An in depth new study of the Grolier Codex, a mysterious Maya text, has concluded that it’s both genuine and the most ancient surviving manuscript from the Americas.
Looters reportedly unearthed the Grolier Codex in the 1960s from a cave in Chiapas, Mexico. The ancient document is among the rarest books in the world, but its authenticity has been regarded with skepticism ever since it was first discovered.
Some argue that it must have been a forgery, claiming that at the time the codex came to light, forgers would have had enough knowledge about Maya writing, materials and culture to produce a believable fake.
The story of the codex’s discovery is a dramatic one, another cause for skepticism in some quarters. Josué Sáenz, a wealthy collector from Mexico, claimed that the looters contacted him after they had found the codex. He was then whisked away in an airplane, the on board compass covered up so he couldn’t see the direction of flight, to a remote airstrip in Tortuguero, Mexico, to view the artefact.
Further complicating the codex’s already unusual story, Sáenz had it shipped to the USA to go on display in the Grolier Club (hence the codex’s name). Cynics have questioned why the collector immediately allowed the codex to spend a year on display at a private members club in New York instead of keeping it in the land of its discovery: Mexico.
Seemingly most damning, the manuscript itself appears to be markedly different to other Maya codices that have been discovered. Most noticeable is the relative lack of hieroglyphic text, and the prominence of its illustrations.
“It became a kind of dogma that this was a fake,” explained Stephen Houston, the Dupee Family Professor of Social Science and co-director of the Program in Early Cultures at Brown University, and one of the authors of the study. “We decided to return and look at it very carefully, to check criticisms one at a time. Now we are issuing a definitive facsimile of the book. There can’t be the slightest doubt that the Grolier is genuine.”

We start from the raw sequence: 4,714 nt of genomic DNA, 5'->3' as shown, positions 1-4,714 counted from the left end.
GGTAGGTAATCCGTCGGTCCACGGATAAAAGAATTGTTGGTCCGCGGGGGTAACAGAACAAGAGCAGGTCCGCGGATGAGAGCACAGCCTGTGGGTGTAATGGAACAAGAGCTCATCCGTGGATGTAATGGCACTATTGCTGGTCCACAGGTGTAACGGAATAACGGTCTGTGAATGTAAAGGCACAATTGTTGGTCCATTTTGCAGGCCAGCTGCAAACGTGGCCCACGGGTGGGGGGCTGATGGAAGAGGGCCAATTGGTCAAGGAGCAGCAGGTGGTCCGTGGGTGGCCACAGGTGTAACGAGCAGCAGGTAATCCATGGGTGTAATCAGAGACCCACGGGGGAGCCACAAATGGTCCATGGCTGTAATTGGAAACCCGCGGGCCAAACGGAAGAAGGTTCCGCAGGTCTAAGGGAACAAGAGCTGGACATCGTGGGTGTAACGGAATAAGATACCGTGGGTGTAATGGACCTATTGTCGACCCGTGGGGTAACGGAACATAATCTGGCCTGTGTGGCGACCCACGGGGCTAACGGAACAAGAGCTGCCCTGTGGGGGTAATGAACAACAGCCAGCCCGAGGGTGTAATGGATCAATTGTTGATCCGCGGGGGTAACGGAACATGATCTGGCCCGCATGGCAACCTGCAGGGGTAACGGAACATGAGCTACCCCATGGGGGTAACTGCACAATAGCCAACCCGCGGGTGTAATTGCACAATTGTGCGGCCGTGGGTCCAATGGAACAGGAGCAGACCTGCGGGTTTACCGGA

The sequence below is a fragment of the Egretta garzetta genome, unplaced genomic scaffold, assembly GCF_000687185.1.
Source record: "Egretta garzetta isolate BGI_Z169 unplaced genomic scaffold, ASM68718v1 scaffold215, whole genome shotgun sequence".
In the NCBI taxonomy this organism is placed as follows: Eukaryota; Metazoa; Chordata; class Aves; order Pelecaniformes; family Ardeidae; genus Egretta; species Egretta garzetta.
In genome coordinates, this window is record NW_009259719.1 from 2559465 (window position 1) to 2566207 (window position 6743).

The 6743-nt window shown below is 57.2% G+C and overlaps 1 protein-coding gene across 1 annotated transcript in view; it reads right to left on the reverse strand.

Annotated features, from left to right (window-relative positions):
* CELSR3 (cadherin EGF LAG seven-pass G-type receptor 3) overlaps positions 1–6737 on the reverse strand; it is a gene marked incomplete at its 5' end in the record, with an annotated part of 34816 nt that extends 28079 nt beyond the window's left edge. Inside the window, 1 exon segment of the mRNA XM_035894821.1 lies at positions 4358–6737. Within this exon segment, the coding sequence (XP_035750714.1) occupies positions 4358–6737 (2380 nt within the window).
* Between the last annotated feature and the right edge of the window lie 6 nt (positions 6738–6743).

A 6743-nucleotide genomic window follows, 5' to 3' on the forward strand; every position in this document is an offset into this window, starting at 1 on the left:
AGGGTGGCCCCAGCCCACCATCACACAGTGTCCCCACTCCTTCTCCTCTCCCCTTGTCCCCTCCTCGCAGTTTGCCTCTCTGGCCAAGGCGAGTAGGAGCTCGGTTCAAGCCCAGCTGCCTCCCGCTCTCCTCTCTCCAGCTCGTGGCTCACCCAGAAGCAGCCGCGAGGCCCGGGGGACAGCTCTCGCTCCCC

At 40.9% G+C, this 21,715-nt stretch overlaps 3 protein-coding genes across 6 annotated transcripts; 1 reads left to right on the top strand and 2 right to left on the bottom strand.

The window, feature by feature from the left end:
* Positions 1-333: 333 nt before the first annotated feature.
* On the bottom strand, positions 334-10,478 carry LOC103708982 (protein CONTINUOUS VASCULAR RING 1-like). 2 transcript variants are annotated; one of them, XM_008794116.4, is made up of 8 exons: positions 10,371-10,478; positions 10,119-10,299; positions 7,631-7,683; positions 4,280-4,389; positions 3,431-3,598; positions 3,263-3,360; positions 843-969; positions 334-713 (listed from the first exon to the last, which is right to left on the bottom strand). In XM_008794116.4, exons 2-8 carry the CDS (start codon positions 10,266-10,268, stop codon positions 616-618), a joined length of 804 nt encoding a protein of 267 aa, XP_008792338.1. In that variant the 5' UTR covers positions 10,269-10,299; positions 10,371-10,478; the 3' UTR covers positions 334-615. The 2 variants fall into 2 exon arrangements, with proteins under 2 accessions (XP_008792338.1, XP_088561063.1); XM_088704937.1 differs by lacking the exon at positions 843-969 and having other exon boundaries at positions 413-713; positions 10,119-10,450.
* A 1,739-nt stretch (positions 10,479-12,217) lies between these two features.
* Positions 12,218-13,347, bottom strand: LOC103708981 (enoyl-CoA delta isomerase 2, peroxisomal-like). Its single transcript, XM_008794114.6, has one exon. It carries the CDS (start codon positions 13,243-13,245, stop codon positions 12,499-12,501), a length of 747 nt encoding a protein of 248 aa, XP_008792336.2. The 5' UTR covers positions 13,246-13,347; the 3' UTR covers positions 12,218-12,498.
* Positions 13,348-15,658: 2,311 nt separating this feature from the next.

Prof. Houston, along with team leader Michael Coe, professor emeritus of archaeology and anthropology at Harvard; Mary Miller of Yale; and Karl Taube of the University of California-Riverside; set about reviewing all known research on the manuscript to try and answer once and for all whether it is indeed a fake.
The results, published in the journal Maya Archaeology, are: “… a confirmation that the manuscript, counter to some claims, is quite real.” said Houston, in a Brown University press release.
Coe’s team carried out a rigorous analysis of the codex to reach their conclusion, looking at everything from the manuscript’s style and iconography, to the paper it was produced on. Most crucially, they radio carbon dated it and found it came from the thirteenth century, predating three other well known Mayan codices: the Dresden, Madrid and Paris – named after the cities in which they are now housed.
The authors note that because the Dresden, Madrid and Paris codices were discovered first, their features are regarded as canonical. The Grolier is undoubtedly different to those three codices, but the authors argue that in itself isn’t proof it is inauthentic.
Most significantly, Coe et al point out that it actually would have been almost impossible for forgers to have created the forgery by 1964. The Grolier Codex depicts in detail gods and deities which archaeologists had yet to discover at that point; while the illustrations and paintings contain perfect Maya blue pigments, pigments that were not successfully synthesised in a laboratory until the 1980s.
As the authors write in the study: “A reasoned weighing of evidence leaves only one possible conclusion: four intact Mayan codices survive from the Precolumbian period, and one of them is the Grolier.”
For more information: Journal of Maya Archaeology
Image courtesy of Justin Kerr